Arkansas will face Louisville in Maui

FAYETTEVILLE — The Louisville basketball team is still looking for its first win for new coach Kenny Payne ahead of the Cardinals’ game against the No. 9 Arkansas Razorbacks today at the Maui Invitational.

Tipoff is 4 p.m. at the Lahaina Civic Center on ESPN2.

Louisville (0-3) lost one-point games at home to Bellarmine 67-66, Wright State 73-72 and Appalachian State 61-60.

“I told our team that Louisville is going to put on a streak and they’ll be playing an A-plus game here in the near future,” University of Arkansas coach Eric Musselman said. “I can guarantee you that.

“I mean, to lose three games by one point, they’re [six] points far from 3-0.

The Razorbacks got Musselman’s message loud and clear.

“A struggling team, they’re going to come out with a lot of fire,” Arkansas freshman guard Anthony Black said. “So we have to be ready for them to come with their best punch they have.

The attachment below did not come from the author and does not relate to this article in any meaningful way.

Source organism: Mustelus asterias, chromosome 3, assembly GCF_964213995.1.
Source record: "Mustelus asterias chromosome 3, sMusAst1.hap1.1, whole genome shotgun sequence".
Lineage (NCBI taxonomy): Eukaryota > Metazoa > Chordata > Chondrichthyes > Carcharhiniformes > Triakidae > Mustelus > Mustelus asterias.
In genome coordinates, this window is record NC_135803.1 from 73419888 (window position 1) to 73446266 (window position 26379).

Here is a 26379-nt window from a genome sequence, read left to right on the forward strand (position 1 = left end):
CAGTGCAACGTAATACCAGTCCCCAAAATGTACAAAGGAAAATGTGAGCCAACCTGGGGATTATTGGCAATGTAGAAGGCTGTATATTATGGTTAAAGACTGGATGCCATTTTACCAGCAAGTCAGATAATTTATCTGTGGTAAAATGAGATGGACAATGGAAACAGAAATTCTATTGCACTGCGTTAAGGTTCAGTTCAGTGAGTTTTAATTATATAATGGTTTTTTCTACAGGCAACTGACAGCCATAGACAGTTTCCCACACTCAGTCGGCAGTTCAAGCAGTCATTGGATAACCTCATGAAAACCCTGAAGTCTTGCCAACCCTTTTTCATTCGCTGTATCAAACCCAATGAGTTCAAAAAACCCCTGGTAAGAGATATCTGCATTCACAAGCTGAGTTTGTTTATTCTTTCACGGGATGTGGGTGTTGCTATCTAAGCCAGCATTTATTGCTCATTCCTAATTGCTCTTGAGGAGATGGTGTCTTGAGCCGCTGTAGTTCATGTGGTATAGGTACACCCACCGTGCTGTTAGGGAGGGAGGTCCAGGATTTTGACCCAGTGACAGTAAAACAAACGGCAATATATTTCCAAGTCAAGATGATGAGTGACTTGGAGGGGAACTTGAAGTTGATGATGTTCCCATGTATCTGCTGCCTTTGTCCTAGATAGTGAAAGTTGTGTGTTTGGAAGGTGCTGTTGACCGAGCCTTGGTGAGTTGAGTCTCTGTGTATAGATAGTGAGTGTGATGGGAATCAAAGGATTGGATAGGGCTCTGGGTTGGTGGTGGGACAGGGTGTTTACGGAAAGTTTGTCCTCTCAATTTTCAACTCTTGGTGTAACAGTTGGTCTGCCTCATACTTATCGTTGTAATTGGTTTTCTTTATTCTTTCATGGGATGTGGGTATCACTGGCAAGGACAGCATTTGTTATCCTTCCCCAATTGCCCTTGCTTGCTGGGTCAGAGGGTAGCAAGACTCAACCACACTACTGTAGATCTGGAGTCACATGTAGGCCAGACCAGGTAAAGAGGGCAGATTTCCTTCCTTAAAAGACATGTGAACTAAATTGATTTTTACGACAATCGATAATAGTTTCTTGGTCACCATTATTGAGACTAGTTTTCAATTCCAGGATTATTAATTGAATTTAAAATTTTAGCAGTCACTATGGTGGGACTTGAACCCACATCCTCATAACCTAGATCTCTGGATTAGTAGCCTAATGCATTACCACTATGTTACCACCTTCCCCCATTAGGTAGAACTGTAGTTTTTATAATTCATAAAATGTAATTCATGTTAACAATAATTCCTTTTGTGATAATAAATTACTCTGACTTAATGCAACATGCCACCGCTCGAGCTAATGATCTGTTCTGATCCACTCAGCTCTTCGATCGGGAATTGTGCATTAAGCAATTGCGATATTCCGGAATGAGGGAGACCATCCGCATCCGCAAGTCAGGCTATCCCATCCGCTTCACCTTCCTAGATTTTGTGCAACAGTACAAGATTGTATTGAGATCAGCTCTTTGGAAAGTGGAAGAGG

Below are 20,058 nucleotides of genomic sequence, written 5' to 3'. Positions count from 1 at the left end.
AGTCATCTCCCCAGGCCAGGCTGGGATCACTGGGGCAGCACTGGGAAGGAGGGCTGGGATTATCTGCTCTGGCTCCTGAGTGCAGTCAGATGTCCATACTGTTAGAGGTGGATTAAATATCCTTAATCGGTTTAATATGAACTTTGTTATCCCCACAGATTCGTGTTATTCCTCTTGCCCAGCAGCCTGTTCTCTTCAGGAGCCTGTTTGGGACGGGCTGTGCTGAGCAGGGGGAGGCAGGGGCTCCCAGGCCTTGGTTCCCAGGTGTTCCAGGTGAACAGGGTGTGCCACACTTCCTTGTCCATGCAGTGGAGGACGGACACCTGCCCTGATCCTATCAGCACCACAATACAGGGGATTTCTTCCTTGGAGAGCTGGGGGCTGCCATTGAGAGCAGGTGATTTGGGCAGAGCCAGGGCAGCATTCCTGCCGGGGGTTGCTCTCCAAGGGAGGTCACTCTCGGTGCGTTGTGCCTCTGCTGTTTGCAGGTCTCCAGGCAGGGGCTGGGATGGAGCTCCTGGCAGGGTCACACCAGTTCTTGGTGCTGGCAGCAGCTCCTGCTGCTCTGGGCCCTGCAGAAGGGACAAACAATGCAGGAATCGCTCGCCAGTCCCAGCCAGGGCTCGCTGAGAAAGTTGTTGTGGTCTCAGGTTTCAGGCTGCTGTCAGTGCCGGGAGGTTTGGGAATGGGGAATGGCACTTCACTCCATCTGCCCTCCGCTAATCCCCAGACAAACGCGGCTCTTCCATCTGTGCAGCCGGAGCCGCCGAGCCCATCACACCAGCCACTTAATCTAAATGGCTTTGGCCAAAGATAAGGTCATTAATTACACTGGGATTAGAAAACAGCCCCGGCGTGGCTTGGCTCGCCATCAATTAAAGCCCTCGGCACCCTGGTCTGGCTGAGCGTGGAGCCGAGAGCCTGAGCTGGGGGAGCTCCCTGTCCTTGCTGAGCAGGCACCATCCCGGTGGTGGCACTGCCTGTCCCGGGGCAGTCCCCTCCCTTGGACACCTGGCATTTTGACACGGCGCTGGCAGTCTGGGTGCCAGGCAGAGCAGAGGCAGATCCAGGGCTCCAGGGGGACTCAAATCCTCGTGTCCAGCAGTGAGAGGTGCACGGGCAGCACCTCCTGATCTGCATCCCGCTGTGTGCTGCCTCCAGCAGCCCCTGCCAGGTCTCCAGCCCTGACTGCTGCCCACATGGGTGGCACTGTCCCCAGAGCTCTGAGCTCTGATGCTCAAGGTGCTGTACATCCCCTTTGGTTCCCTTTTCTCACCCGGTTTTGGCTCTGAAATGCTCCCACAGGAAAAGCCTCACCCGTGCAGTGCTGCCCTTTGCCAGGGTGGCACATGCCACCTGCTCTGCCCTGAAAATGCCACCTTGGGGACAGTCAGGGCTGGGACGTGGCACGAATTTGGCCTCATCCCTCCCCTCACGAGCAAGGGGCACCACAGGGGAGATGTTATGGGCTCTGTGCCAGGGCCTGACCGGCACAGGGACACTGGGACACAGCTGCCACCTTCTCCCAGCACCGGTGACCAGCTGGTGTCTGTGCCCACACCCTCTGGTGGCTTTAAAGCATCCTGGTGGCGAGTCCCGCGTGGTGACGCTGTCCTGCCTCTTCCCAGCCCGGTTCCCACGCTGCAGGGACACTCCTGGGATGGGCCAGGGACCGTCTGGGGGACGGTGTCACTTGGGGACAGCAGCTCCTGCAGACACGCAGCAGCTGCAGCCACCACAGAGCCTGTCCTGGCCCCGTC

“We have to ignore their record and respect our opponent and come up with a good game plan.”

Arkansas (3-0) opened with home wins over North Dakota State 76-58, Fordham 74-48 and South Dakota State 71-46.

“It’s a totally different team than the teams we’ve played outside of Texas,” Razorbacks senior guard Davonte Davis said of the Cardinals. “They’re kind of like the Texas style where they have a lot of guys who are athletic and can make plays for each other and for themselves.”

Arkansas lost an exhibition game to No. 11 Texas 90-60.

“So forget [Louisville’s] record,” Davis said. “They’re a team that wouldn’t be in this tournament if there was something wrong.”